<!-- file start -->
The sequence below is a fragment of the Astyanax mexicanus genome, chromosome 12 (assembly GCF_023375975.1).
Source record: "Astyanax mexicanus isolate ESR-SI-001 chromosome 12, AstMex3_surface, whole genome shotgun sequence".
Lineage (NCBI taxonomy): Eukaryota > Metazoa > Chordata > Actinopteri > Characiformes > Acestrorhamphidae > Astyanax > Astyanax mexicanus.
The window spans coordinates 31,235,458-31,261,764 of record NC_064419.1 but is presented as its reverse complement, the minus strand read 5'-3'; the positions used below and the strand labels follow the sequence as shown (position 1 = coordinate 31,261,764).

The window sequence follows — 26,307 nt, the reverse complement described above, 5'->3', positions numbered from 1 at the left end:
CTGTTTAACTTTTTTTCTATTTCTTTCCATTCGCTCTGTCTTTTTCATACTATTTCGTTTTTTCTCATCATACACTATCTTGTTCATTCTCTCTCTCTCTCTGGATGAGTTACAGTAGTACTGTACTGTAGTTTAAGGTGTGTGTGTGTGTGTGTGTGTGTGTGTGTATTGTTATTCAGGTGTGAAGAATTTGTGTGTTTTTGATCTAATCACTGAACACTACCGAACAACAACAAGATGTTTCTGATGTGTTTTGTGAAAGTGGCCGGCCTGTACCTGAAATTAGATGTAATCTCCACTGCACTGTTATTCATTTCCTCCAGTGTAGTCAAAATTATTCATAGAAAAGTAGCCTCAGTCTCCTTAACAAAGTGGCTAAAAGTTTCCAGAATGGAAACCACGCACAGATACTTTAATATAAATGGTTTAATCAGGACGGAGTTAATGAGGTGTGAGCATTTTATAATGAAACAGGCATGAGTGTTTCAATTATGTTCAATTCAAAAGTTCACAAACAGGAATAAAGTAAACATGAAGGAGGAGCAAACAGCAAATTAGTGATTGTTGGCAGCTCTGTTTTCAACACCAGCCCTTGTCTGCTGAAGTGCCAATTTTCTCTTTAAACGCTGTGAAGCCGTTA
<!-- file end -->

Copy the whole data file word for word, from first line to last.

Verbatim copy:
The sequence below is a fragment of the Astyanax mexicanus genome, chromosome 12 (assembly GCF_023375975.1).
Source record: "Astyanax mexicanus isolate ESR-SI-001 chromosome 12, AstMex3_surface, whole genome shotgun sequence".
Lineage (NCBI taxonomy): Eukaryota > Metazoa > Chordata > Actinopteri > Characiformes > Acestrorhamphidae > Astyanax > Astyanax mexicanus.
The window spans coordinates 31,235,458-31,261,764 of record NC_064419.1 but is presented as its reverse complement, the minus strand read 5'-3'; the positions used below and the strand labels follow the sequence as shown (position 1 = coordinate 31,261,764).

The window sequence follows — 26,307 nt, the reverse complement described above, 5'->3', positions numbered from 1 at the left end:
CTGTTTAACTTTTTTTCTATTTCTTTCCATTCGCTCTGTCTTTTTCATACTATTTCGTTTTTTCTCATCATACACTATCTTGTTCATTCTCTCTCTCTCTCTGGATGAGTTACAGTAGTACTGTACTGTAGTTTAAGGTGTGTGTGTGTGTGTGTGTGTGTGTGTGTATTGTTATTCAGGTGTGAAGAATTTGTGTGTTTTTGATCTAATCACTGAACACTACCGAACAACAACAAGATGTTTCTGATGTGTTTTGTGAAAGTGGCCGGCCTGTACCTGAAATTAGATGTAATCTCCACTGCACTGTTATTCATTTCCTCCAGTGTAGTCAAAATTATTCATAGAAAAGTAGCCTCAGTCTCCTTAACAAAGTGGCTAAAAGTTTCCAGAATGGAAACCACGCACAGATACTTTAATATAAATGGTTTAATCAGGACGGAGTTAATGAGGTGTGAGCATTTTATAATGAAACAGGCATGAGTGTTTCAATTATGTTCAATTCAAAAGTTCACAAACAGGAATAAAGTAAACATGAAGGAGGAGCAAACAGCAAATTAGTGATTGTTGGCAGCTCTGTTTTCAACACCAGCCCTTGTCTGCTGAAGTGCCAATTTTCTCTTTAAACGCTGTGAAGCCGTTA